FIG. 58 is a flow diagram of an algorithm to implement step S23 in FIG. 49, i.e. to obtain the set EBO of all of the two-way extension words of the search string, which is executed by the two-way extension word assessment section 196. In that algorithm, a variable "i" is used to specify character position numbers within the search string, while a variable "n" is used to specify the intra-word position value of the search string within an extension word. For example if the search string begins from the second character position of an extension word, then n takes the value 2. The algorithm is based on cyclic repetitions of a step S235. In a first series of executions of that step, with the variables i and n having respective initial values of 0 and 2, the appropriate section of table 71 is searched to obtain those extension words having the first character of the search string as their second character. That set of words is designated as BE(O, 2). That process is then repeated, to obtain the set BE(O, 3) of extension words which each have the initial character of the search string as their third character, and so on. When the predetermined maximum value of n has been reached, these operations are then repeated to find the set of extension words which each have the second character of the search string as their third character, i.e. the set BE(1, 3), then the set of extension words which each have the second character of the search string as their fourth character, i.e. the set BE(1, 4), and so on.

When these operations have been completed (i.e. the value of i has reached the number N of characters in the search string), cyclic repetitions of a step S239A are executed, to examine the sets of words obtained in the preceding operations, for thereby finding each extension word which is a two-way extension word of the search string. For example, if the search string is "ac", then an extension word is a two-way extension word of that search string if it is simultaneously a member of the set of words which each have "a" as the second character and the set of words which each have "c" as the third character (in which the intra-word position value for the search string is 2), or if it is simultaneously a member of the set of words which each have "a" as the third character and the set of words which each have "c" as the fourth character (in which case the intra-word position value for the search string is 3), and so on. In that way, by successively adding to the set EBO each word which satisfies the above conditions, all of the two-way extension words of the search string are obtained as the final contents of set EBO, together with respective intra-word position values for the search string with respect to these extension words.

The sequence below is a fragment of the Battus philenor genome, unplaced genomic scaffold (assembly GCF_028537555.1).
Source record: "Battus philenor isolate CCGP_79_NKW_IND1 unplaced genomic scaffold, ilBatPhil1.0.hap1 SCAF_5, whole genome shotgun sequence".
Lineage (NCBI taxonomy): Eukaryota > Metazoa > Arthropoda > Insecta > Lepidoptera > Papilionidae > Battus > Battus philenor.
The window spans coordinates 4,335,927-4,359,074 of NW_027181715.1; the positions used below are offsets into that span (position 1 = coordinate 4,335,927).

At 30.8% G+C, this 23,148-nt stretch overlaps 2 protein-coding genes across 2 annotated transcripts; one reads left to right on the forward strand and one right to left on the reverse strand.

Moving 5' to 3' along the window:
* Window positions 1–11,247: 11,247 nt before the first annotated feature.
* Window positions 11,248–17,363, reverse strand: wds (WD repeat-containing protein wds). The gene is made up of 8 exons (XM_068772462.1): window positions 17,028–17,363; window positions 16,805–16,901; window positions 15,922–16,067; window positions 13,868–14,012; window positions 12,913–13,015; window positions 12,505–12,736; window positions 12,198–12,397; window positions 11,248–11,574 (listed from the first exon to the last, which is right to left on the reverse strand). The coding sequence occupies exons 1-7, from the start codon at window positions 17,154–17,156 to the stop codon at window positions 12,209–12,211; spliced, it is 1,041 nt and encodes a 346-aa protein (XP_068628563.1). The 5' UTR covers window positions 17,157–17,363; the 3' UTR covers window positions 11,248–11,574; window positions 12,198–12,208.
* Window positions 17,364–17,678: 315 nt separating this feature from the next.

FIG. 59 is a flow diagram showing the contents of step S3 in the main flow diagram of FIGS. 48A, 48B, for obtaining the set of text position elements EIDX, i.e. for obtaining all of the text position elements corresponding to each of the extension words which have been obtained in step S2 as described above. The operation is similar to the corresponding step described above for the first text search apparatus embodiment. However in step S34, depending upon whether an extension word obtained in step S2 is a high occurrence word or a low occurrence word, the corresponding array of text position elements is obtained from different ones of the tables in the text position table section 62.

This is shown in the flow diagram of FIG. 60, which illustrates the contents of step S34 in FIG. 59. If an extension word has been obtained from table 64 or 66 of the extension word correspondence table section 61, and so is a high occurrence word, then the corresponding array of text position values is obtained from the table 72 in the text position table section 62. If the extension word has been obtained from table 68, then it is a low occurrence word, and so the array of text position values for that word is obtained (based on the group number and intra-group number specified in table 68 for that low occurrence word) from table 73 in the text position table section 62.